A surgeon’s pain: realizing how many have musculoskeletal issues

Posted on July 9, 2018

(Last Updated On: July 23, 2018)

This will be a three part series:


Recognizing how many surgeons are in pain

Our starting point:

Prevalence of Work-Related Musculoskeletal Disorders Among Surgeons and Interventionalists: A Systematic Review and Meta-analysis

When you visit a personal trainer, dietitian, or nutritionist, you really don’t want them to be overweight. After all, if they can’t keep themselves healthy, you’re going to think how can they help you?

It’s alarming then how many surgeons are in pain! There are

“higher prevalence estimates of work-related musculoskeletal disorders among at-risk physicians compared with the general population and even labor-intensive occupations, such as coal miners, manufacturing laborers”

Who thought being a surgeon was harder on the body than being a coal miner!?

At-risk physicians means procedural doctors. Think a doctor who is routinely operating equipment.

  • Orthopedic surgeon
  • Cardiac surgeon
  • Cancer surgeon
  • Plastic surgery
  • Dentist

Those are what everyday people are most familiar with. But really, any doctor regularly working with tools falls into the at-risk group, which is 20.4% of all physicians!

For these at-risk groups, there is a

  • 17% career risk of degenerative cervical spine disease
  • 18% career risk of rotator cuff pathology
  • 19% career risk of degenerative lumbar spine disease

But we’re just getting started. When we look at pain only in the past year,

  • 60% had neck pain
  • 52% had shoulder pain
  • 49% had lower back pain

This is more pain than construction workers experience! (In some cases double the amount.) Even worse, 12% of these doctors will need time off, have to reduce their practice hours, or retire early. In health care workers, musculoskeletal problems are the number one cause of time off work.


Why this is an issue


If you’re in pain, you’re not doing your job as well

It doesn’t matter if you’re shooting a basketball, drilling an ACL tunnel or performing a root canal, if you’re in pain while doing the procedure, you’re not doing it as effectively as you could be.

Being in pain means being distracted. It means compensating your technique. It means your mind isn’t as focused on the task at hand. (Understandably!)


Surgeons are losing money

Initially, whenever the word surgeon is mentioned, the thought of $$$ isn’t far behind. But we know it’s more complicated than that.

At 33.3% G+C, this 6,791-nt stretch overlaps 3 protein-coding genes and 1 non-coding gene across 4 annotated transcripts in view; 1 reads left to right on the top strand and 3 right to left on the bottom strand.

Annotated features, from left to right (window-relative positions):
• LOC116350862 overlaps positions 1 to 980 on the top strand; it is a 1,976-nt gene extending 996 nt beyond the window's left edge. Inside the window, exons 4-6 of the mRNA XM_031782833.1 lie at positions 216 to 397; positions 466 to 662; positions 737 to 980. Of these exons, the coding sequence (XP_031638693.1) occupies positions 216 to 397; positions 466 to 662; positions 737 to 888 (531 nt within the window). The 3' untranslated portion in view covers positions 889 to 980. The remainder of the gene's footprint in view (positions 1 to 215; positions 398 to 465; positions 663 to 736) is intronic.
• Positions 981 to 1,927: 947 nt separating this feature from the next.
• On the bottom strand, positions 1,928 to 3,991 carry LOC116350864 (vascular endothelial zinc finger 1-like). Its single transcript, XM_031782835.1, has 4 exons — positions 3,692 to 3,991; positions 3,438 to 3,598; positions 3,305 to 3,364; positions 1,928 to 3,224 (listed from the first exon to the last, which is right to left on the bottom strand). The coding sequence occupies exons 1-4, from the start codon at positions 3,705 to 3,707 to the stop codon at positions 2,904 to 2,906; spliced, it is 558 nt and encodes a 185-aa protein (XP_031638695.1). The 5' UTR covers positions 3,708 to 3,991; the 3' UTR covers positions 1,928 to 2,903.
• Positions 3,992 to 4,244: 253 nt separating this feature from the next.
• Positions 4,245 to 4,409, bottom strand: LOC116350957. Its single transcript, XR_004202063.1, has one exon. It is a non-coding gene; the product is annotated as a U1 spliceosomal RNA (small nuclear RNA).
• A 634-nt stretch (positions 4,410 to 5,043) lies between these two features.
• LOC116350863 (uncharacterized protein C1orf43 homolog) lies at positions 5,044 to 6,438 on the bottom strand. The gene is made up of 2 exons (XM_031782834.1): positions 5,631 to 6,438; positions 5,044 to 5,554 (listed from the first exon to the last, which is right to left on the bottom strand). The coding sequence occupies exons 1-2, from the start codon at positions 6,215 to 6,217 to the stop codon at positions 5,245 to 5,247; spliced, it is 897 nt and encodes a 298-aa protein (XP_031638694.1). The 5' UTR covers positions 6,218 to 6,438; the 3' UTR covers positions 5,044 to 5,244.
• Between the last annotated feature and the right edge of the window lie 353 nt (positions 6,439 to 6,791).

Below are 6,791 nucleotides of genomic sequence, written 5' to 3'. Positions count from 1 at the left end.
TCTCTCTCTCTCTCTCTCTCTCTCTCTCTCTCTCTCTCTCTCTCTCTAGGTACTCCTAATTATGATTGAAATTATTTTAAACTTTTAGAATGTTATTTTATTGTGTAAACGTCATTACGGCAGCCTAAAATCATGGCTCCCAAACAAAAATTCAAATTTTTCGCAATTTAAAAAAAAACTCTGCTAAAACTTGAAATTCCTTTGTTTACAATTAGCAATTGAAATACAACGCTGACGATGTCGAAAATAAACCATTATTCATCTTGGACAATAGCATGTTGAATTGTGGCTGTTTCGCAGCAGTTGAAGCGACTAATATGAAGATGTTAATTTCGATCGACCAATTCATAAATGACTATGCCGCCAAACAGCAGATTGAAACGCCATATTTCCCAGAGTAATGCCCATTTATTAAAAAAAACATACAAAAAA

You go to school for a loooong time. You can easily be well over a quarter million in debt by the time you start practicing, which for some isn’t until they are in their mid-30s. You’re deeply in debt, and have quite a few years of earnings to make up for. And you all but assuredly can’t make up those years later on. That is, you can’t work until you’re 80 instead of 65. In the United Kingdom, it is mandatory to retire by 65 (70 if in private practice). In America, orthopedic surgeons plan to retire by 62.

Missing work, not being able to practice as much, having to retire earlier than you wish, nobody wants to see that happen to a profession. Particularly when so many everyday people rely on this profession for their health. The average individual will have seven operations in their lifetime. There is already serious concern about surgeon work shortages in the years to come, which is only exacerbated by these musculoskeletal problems.


Patient perspective

This goes back to our overweight personal trainer. Or, if you’re a psychiatrist, your patients don’t want to see that you’re also mentally ill. If you’re a surgeon, while patient interaction is less than primary care, it helps if your patients see you’re healthy.


Pain contributes to burnout

  • Rate of burnout amongst general population? 28%
  • Rate of burnout amongst surgeons? 53%


These numbers are increasing

  • In a 1997 study, 8% of surgeons were found to have degenerative lumbar spine disease.
  • In 2004, it was up to 29%
  • In 2015, it increased even more, to 35%


Surgeons aren’t being helped, and don’t know how to help themselves

“85% of at-risk physicians are concerned by work-related musculoskeletal disorders and resulting disability, and more than 90% state that formal ergonomics education should be standard during training, yet only 6.9% to 17% report receiving any ergonomics education during their training, most of which is described as sporadic, informal intraoperative directives.”

These at-risk doctors have gotten to the first step: they’ve accepted there is a problem. But they haven’t gotten to solving it.


Why are surgeons so beat up?

In part two, we’ll look more deeply at what doing surgery entails, why it can beat you up more than being a coal miner, but also, why are the numbers increasing? Where we’ll examine how non-surgical factors have changed too.

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